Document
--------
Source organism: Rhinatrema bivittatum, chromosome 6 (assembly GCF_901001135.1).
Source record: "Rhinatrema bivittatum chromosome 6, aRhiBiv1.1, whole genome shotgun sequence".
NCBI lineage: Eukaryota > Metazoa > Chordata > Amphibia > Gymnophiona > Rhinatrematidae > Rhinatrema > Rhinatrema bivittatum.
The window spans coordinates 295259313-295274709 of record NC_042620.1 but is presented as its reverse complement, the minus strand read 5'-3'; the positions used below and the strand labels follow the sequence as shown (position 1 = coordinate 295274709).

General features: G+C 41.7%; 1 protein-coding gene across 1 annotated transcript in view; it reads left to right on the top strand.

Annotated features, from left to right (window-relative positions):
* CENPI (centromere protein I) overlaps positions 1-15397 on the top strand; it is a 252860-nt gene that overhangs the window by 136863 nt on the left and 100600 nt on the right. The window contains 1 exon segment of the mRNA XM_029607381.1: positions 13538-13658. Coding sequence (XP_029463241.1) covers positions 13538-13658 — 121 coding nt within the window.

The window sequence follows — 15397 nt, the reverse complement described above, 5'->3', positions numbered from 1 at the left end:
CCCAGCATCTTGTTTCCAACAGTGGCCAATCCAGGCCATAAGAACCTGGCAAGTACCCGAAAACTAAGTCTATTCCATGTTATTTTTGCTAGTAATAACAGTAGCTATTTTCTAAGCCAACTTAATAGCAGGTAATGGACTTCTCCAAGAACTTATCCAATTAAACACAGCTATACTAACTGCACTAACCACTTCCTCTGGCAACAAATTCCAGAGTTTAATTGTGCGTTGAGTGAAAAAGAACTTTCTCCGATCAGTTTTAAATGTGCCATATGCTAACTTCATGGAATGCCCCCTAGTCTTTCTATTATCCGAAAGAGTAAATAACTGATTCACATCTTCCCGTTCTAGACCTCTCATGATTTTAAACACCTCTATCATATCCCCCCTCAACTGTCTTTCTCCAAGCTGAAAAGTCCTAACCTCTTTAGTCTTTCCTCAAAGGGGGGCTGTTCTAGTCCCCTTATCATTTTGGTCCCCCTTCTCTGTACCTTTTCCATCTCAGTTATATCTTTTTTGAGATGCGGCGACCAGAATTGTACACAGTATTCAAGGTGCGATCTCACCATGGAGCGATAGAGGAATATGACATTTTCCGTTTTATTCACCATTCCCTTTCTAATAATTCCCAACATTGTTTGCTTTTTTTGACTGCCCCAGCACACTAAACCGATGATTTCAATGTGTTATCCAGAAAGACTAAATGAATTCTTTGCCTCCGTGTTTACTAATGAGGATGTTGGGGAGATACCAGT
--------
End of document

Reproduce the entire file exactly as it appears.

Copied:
Source organism: Rhinatrema bivittatum, chromosome 6 (assembly GCF_901001135.1).
Source record: "Rhinatrema bivittatum chromosome 6, aRhiBiv1.1, whole genome shotgun sequence".
NCBI lineage: Eukaryota > Metazoa > Chordata > Amphibia > Gymnophiona > Rhinatrematidae > Rhinatrema > Rhinatrema bivittatum.
The window spans coordinates 295259313-295274709 of record NC_042620.1 but is presented as its reverse complement, the minus strand read 5'-3'; the positions used below and the strand labels follow the sequence as shown (position 1 = coordinate 295274709).

General features: G+C 41.7%; 1 protein-coding gene across 1 annotated transcript in view; it reads left to right on the top strand.

Annotated features, from left to right (window-relative positions):
* CENPI (centromere protein I) overlaps positions 1-15397 on the top strand; it is a 252860-nt gene that overhangs the window by 136863 nt on the left and 100600 nt on the right. The window contains 1 exon segment of the mRNA XM_029607381.1: positions 13538-13658. Coding sequence (XP_029463241.1) covers positions 13538-13658 — 121 coding nt within the window.

The window sequence follows — 15397 nt, the reverse complement described above, 5'->3', positions numbered from 1 at the left end:
CCCAGCATCTTGTTTCCAACAGTGGCCAATCCAGGCCATAAGAACCTGGCAAGTACCCGAAAACTAAGTCTATTCCATGTTATTTTTGCTAGTAATAACAGTAGCTATTTTCTAAGCCAACTTAATAGCAGGTAATGGACTTCTCCAAGAACTTATCCAATTAAACACAGCTATACTAACTGCACTAACCACTTCCTCTGGCAACAAATTCCAGAGTTTAATTGTGCGTTGAGTGAAAAAGAACTTTCTCCGATCAGTTTTAAATGTGCCATATGCTAACTTCATGGAATGCCCCCTAGTCTTTCTATTATCCGAAAGAGTAAATAACTGATTCACATCTTCCCGTTCTAGACCTCTCATGATTTTAAACACCTCTATCATATCCCCCCTCAACTGTCTTTCTCCAAGCTGAAAAGTCCTAACCTCTTTAGTCTTTCCTCAAAGGGGGGCTGTTCTAGTCCCCTTATCATTTTGGTCCCCCTTCTCTGTACCTTTTCCATCTCAGTTATATCTTTTTTGAGATGCGGCGACCAGAATTGTACACAGTATTCAAGGTGCGATCTCACCATGGAGCGATAGAGGAATATGACATTTTCCGTTTTATTCACCATTCCCTTTCTAATAATTCCCAACATTGTTTGCTTTTTTTGACTGCCCCAGCACACTAAACCGATGATTTCAATGTGTTATCCAGAAAGACTAAATGAATTCTTTGCCTCCGTGTTTACTAATGAGGATGTTGGGGAGATACCAGT